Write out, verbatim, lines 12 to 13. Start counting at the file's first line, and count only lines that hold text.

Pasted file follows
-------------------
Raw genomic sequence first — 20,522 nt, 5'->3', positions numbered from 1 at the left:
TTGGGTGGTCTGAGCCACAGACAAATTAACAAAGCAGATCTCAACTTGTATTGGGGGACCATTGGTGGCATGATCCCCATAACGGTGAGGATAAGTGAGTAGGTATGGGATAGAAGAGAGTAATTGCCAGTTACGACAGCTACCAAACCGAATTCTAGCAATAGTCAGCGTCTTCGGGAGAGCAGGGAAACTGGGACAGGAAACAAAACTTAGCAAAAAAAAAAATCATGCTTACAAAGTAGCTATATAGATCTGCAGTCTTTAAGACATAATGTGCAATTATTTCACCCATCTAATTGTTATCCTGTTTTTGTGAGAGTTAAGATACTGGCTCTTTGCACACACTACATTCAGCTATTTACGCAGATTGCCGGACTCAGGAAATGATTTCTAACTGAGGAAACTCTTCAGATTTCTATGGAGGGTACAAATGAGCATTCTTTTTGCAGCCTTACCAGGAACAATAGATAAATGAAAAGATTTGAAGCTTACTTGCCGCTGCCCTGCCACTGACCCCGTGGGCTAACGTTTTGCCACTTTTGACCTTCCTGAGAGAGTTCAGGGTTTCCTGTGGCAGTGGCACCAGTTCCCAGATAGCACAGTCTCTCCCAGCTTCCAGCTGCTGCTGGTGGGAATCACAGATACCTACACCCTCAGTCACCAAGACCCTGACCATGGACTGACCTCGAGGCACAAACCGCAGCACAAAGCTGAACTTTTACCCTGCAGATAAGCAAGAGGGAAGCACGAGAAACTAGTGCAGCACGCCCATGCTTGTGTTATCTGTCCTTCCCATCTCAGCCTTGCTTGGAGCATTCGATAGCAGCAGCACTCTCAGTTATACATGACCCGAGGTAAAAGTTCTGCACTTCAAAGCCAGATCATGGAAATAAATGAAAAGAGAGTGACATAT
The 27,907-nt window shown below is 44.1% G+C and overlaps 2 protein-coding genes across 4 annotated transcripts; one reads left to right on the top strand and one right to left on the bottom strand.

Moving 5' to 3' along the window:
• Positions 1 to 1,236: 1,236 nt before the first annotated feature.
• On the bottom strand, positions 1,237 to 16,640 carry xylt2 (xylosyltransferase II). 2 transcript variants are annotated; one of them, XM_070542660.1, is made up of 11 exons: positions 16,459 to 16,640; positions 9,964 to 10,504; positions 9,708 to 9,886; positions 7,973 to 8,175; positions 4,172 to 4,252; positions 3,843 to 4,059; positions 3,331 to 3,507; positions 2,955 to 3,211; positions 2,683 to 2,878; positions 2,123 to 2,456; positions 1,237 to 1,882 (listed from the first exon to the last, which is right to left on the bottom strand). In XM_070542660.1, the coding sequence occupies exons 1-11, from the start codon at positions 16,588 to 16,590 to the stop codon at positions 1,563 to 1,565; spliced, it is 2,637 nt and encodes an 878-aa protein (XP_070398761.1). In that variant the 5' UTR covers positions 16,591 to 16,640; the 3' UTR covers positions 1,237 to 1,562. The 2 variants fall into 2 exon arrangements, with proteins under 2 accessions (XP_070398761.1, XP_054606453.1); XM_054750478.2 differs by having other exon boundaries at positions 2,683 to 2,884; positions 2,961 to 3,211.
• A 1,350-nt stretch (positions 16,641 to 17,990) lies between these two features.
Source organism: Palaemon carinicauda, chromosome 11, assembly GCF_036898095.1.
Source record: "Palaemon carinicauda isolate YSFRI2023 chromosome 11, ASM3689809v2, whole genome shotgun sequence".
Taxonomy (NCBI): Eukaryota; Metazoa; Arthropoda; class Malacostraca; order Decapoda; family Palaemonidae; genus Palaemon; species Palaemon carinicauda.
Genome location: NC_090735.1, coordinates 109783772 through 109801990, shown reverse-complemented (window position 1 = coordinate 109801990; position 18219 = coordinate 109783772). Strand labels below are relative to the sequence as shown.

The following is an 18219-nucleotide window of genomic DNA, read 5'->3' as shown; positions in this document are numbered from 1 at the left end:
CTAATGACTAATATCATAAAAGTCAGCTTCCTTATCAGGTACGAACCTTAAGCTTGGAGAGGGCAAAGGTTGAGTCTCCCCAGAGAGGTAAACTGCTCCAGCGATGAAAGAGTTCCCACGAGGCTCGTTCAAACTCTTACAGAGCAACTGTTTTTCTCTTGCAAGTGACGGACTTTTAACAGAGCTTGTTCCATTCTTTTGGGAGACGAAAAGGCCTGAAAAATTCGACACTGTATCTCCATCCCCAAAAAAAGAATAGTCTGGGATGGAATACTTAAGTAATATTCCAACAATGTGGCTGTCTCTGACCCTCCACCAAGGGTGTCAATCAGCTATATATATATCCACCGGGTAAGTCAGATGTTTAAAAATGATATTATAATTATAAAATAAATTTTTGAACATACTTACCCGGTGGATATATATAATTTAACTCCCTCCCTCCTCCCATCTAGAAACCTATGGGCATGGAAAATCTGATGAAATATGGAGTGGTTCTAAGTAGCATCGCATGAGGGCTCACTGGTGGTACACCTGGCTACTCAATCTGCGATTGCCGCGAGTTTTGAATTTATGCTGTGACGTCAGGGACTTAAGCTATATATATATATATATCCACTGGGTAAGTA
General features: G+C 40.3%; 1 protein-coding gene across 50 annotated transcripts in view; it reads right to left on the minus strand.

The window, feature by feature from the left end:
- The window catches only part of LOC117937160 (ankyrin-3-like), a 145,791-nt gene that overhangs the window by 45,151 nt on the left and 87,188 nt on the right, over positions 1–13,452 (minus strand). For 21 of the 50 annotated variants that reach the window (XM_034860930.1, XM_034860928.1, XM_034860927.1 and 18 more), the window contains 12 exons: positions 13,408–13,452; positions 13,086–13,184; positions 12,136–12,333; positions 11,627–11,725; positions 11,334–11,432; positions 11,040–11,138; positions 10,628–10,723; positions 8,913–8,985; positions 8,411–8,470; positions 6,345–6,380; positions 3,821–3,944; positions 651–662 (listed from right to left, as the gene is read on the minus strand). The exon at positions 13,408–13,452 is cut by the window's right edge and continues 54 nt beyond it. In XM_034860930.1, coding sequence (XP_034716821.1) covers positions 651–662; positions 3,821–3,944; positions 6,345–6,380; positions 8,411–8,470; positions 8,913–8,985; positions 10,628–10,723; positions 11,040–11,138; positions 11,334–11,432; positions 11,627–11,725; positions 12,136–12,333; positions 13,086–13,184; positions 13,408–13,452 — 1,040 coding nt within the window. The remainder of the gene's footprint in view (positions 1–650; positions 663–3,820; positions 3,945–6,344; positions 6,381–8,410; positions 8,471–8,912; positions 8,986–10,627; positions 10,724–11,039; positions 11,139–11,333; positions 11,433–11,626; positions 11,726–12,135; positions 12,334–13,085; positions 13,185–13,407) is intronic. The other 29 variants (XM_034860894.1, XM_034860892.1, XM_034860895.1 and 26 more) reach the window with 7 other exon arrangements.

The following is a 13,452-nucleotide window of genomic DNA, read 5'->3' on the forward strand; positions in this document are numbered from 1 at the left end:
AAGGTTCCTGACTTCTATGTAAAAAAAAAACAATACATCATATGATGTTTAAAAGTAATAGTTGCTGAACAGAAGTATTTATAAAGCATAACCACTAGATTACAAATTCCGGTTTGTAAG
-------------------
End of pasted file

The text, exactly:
The following is an 18219-nucleotide window of genomic DNA, read 5'->3' as shown; positions in this document are numbered from 1 at the left end:
CTAATGACTAATATCATAAAAGTCAGCTTCCTTATCAGGTACGAACCTTAAGCTTGGAGAGGGCAAAGGTTGAGTCTCCCCAGAGAGGTAAACTGCTCCAGCGATGAAAGAGTTCCCACGAGGCTCGTTCAAACTCTTACAGAGCAACTGTTTTTCTCTTGCAAGTGACGGACTTTTAACAGAGCTTGTTCCATTCTTTTGGGAGACGAAAAGGCCTGAAAAATTCGACACTGTATCTCCATCCCCAAAAAAAGAATAGTCTGGGATGGAATACTTAAGTAATATTCCAACAATGTGGCTGTCTCTGACCCTCCACCAAGGGTGTCAATCAGCTATATATATATCCACCGGGTAAGTCAGATGTTTAAAAATGATATTATAATTATAAAATAAATTTTTGAACATACTTACCCGGTGGATATATATAATTTAACTCCCTCCCTCCTCCCATCTAGAAACCTATGGGCATGGAAAATCTGATGAAATATGGAGTGGTTCTAAGTAGCATCGCATGAGGGCTCACTGGTGGTACACCTGGCTACTCAATCTGCGATTGCCGCGAGTTTTGAATTTATGCTGTGACGTCAGGGACTTAAGCTATATATATATATATATCCACTGGGTAAGTA